Saturday, July 5, 2014

Wytchfire by Michael Meyerhofer: Book Review



Book One: The Dragonkin Trilogy

Michael Meyerhofer

In a land haunted by the legacy of dead dragons, Rowen Locke has been many things: orphan, gravedigger, mercenary. All he ever wanted was to become a Knight of Crane and wield a kingsteel sword against the kind of grown horrors his childhood knows all too well.

But that dream crumbled—replaced by a new nightmare.

 War is overrunning the realms, an unprecedented duel of desire and revenge, steel and sorcery. And for one disgraced man who would be a knight, in a world where no one is blameless, the time has come to decide which side he’s on.



This is a fantastic start to an epic fantasy series.  I loved the vividly described  characters of different species banding together to fight a common foe theme. The bad guys are complex and truly terrifying.  I really appreciated that the book ended without a major cliff-hanger yet still has me chomping at the bit to find out what happens next.   I also loved that there were a couple of female characters who were strong and forceful; able to hold their own – unique.  I especially connected with Silwren and really hope she can find a way to control her power as the saga continues.

I thought the author did a great job keeping my interest while doling out pertinent information without overusing the dreaded  “info dump” .  I love lots of action and adventure and this book did not disappoint in the least. Rowen is a magnetic hero who inspires his cohorts with his honesty and compassion!

This book was given to me in exchange for my honest review.

Reviewed by Laurie-J


Michael Meyerhofer

Michael Meyerhofer grew up in Iowa where he learned to cope with the unbridled excitement of the Midwest by reading books and not getting his hopes up, Probably due to his father’s influence, he developed a fondness for Star Trek, weight lifting, and collecting medieval weapons. He is also addicted to caffeine and the History Channel.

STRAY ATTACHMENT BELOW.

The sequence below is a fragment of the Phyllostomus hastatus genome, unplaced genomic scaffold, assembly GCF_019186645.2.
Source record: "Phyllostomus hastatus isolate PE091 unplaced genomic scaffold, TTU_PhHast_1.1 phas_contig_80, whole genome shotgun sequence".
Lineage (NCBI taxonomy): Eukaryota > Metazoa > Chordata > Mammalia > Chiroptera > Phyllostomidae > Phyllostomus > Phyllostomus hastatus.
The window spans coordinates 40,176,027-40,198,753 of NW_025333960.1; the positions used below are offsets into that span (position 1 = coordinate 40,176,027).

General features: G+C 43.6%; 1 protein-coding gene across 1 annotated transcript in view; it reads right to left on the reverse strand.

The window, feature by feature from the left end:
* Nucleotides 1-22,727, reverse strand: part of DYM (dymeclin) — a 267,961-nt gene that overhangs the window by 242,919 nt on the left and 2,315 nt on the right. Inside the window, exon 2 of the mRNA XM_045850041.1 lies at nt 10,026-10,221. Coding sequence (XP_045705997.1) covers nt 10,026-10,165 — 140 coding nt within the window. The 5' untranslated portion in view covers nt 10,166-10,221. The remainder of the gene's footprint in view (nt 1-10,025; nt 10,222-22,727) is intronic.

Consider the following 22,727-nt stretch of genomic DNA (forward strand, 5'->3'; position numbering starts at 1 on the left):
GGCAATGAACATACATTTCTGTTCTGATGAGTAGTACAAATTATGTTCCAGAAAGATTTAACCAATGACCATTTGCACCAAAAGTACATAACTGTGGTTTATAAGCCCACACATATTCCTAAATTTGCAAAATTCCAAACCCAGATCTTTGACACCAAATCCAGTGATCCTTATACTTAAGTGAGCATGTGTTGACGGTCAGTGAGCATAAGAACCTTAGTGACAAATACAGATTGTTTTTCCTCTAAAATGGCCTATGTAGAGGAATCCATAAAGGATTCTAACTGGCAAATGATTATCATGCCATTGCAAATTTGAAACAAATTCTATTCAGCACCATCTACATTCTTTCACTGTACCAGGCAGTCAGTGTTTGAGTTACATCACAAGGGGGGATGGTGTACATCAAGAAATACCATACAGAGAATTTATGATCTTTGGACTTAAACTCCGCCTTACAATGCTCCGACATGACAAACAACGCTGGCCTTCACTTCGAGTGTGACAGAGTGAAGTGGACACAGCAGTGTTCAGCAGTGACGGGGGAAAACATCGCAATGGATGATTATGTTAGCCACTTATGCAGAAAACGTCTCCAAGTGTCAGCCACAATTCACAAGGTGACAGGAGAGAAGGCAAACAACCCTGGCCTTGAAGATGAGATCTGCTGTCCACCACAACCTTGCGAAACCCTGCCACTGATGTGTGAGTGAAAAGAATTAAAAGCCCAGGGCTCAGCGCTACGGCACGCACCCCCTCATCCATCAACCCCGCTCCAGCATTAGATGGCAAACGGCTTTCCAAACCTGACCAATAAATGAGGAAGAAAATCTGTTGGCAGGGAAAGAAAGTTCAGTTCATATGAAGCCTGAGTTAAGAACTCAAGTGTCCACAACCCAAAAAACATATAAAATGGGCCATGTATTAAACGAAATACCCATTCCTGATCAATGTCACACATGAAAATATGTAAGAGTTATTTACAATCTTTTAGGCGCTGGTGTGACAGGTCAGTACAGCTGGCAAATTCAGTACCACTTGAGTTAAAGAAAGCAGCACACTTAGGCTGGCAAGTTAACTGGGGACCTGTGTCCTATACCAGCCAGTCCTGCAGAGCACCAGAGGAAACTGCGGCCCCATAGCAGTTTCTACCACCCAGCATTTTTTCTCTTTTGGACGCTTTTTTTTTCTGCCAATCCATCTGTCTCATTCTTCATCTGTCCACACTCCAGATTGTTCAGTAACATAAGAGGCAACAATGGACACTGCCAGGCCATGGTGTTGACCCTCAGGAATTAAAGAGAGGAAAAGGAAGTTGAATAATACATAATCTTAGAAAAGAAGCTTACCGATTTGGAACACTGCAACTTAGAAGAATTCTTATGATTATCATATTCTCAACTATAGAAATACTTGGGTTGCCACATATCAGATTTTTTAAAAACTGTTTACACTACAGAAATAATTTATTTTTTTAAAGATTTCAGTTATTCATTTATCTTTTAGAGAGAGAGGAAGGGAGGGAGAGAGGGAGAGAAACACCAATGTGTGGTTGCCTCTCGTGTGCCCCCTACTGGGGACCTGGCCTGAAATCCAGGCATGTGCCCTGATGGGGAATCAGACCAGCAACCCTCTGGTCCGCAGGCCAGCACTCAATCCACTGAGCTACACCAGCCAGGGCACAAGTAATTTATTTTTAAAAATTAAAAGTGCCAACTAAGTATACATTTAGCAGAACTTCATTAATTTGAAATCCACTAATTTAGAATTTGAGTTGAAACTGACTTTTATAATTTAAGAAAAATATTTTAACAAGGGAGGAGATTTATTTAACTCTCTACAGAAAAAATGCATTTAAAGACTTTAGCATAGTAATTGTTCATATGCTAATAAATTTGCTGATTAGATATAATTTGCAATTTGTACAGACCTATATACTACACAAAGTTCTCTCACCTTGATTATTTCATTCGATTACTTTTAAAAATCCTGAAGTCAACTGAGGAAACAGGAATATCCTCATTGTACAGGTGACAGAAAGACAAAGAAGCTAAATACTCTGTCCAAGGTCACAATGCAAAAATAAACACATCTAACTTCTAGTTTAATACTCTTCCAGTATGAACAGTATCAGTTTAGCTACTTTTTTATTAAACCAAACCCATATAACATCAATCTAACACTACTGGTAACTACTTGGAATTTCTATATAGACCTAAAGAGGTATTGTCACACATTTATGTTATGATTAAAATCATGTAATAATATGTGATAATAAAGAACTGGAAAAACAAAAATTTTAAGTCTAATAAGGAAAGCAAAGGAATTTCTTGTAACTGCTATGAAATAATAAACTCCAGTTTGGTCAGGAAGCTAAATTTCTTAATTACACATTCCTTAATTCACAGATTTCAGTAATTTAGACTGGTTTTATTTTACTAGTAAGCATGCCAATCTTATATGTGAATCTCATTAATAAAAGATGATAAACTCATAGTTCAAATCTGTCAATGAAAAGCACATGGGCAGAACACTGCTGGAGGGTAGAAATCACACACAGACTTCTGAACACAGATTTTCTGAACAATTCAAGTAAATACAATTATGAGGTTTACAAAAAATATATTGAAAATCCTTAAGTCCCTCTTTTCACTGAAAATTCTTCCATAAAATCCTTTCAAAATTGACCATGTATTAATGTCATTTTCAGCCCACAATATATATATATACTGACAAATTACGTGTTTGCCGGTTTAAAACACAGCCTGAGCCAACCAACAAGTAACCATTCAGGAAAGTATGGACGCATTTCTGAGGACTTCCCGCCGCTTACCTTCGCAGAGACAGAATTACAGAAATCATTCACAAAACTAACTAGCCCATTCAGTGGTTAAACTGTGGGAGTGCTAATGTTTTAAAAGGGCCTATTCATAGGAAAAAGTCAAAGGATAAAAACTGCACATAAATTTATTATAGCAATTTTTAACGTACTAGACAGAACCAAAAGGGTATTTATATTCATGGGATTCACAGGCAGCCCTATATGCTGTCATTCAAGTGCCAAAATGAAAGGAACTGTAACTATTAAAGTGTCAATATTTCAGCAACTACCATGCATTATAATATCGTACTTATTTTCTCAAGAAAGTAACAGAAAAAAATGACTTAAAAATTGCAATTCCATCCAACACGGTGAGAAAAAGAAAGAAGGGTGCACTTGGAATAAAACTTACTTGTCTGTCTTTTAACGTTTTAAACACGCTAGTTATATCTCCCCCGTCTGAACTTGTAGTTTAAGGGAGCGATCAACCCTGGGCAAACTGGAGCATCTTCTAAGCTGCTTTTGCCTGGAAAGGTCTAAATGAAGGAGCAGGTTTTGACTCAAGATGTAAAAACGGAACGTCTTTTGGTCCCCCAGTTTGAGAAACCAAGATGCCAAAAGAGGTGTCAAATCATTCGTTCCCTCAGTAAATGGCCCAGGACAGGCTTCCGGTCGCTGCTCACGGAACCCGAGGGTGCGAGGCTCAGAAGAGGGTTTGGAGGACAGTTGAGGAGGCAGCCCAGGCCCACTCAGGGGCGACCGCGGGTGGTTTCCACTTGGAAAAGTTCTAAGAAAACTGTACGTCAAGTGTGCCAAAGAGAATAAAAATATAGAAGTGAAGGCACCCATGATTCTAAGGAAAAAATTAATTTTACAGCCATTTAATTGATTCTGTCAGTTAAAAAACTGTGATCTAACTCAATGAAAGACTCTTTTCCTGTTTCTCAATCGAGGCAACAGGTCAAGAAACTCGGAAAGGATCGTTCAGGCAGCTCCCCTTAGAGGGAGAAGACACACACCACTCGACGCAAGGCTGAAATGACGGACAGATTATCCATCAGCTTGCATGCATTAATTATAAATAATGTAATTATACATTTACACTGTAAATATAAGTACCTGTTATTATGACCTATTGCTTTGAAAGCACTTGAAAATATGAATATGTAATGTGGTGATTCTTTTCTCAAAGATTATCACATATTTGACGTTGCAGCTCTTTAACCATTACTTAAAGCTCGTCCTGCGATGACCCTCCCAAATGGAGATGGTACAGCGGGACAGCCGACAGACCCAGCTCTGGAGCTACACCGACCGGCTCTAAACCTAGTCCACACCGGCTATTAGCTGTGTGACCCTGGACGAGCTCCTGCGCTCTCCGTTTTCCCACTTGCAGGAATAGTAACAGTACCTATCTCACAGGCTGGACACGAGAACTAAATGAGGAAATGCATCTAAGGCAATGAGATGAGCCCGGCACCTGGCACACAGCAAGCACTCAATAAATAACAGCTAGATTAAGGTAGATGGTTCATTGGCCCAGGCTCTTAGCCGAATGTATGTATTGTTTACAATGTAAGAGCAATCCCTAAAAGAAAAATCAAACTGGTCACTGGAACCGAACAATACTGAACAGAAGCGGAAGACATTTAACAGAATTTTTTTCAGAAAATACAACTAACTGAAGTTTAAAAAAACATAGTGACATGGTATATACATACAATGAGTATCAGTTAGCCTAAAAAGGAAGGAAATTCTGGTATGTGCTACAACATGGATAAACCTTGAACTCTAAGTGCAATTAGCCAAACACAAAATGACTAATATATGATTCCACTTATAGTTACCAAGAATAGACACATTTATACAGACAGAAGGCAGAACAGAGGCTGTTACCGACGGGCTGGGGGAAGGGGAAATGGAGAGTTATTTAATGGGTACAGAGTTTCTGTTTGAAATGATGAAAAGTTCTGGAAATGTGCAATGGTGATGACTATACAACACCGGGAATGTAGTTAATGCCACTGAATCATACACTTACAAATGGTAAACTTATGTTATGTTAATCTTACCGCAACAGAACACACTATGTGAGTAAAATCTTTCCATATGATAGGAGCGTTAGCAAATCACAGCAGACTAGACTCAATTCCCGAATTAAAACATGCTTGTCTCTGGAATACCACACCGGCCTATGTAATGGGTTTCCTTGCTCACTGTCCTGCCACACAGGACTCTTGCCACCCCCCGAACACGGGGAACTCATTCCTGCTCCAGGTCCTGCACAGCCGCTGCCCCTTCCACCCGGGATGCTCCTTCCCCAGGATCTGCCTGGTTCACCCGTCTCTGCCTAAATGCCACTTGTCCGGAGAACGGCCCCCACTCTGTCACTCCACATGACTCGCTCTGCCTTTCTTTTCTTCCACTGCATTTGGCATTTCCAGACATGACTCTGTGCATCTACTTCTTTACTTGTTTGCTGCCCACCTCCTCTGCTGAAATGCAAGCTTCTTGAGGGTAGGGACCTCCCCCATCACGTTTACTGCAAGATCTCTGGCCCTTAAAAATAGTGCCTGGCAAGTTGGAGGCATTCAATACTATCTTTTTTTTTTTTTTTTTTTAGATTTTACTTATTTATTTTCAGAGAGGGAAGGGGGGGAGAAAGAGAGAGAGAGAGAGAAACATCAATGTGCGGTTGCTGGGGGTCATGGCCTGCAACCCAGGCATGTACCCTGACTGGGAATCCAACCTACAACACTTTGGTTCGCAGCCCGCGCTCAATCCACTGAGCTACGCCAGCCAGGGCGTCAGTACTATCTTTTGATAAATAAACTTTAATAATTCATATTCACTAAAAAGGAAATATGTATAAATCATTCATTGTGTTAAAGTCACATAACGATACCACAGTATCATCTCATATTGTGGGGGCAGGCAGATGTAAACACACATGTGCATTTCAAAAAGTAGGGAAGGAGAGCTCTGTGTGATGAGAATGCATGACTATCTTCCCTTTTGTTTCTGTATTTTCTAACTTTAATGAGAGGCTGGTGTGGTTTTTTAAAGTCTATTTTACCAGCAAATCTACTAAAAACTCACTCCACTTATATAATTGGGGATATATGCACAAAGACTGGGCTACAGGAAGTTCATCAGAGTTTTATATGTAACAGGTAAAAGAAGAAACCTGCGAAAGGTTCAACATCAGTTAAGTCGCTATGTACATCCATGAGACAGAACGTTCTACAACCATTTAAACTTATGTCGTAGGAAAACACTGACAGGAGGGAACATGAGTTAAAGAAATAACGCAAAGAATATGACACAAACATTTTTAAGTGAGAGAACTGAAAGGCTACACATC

Michael Meyerhofer’s third poetry book, Damnatio Memoriae, won the Brick Road Poetry Book Contest.  His previous books of poetry are Blue Collar Eulogies (Steel Toe Books, finalist for the Grub Street Book Prize) and Leaving Iowa (winner of the Liam Rector First Book Award).

He has also published five chapbooks: Pure Elysium (winner of the Palettes and Quills Chapbook Contest), The Clay-Shaper’s Husband (winner of the Codhill Press Chapbook Award), Real Courage (winner of the Terminus Magazine and Jeanne Duval Editions Poetry Chapbook Prize), The Right Madness of Beggars (winner of the Uccelli Press 3rd Annual Chapbook Competition), and Cardboard Urn (winner of the Copperdome Chapbook Contest).

Individual poems won the Marjorie J. Wilson Best Poem Contest, the Laureate Prize for Poetry, the James Wright Poetry Award, and the Annie Finch Prize for Poetry.  He is the Poetry Editor of Atticus Review.  His work has appeared in a number of journals including Ploughshares, Hayden’s Ferry Review, North American Review, River Styx, and Asimov’s Science Fiction Magazine. 
Visit Michael’s Blog: Trouble with Hammers


a Rafflecopter giveaway


Michael Meyerhofer said...

Hi, Laurie. Thanks very much for taking the time to read the book! I really appreciate it. I'm glad you enjoyed the characters, as well. No spoilers, of course, but Silwren will be a VERY pivotal character in the next book. Thanks again! :)

Georgeanne Vyverberg said...

Hi Michael! I am not a fan of SiFi but may read this book as I am a high fan of your poetry. My sister went to a workshop sponsored by Writers and Books in Rochester NY a couple of years ago and gave me a couple of your books. Would you say that this latest is geared to young adults? I am a librarian and would be interested to get it for the collection

Michael Meyerhofer said...

Hi, Georgeanne. Thanks for the kind words! I had a great time in Rochester and I'm looking forward to going back sometime. Anyway, to answer your question, "Wytchfire" has some dark elements (mostly alluded to, not too graphic) but I'd say it's fine for a 14+ audience. Especially if you're trying to gauge what age group would be appropriate, I'd suggest reading the prologue (which is given as a free sample on Amazon) to see what you think, since that's pretty representative of the style throughout. Oh, and feel free to contact me afterwards, since I'm always anxious to hear an expert opinion. :) Easiest if you contact me through Facebook:

Take care and happy reading!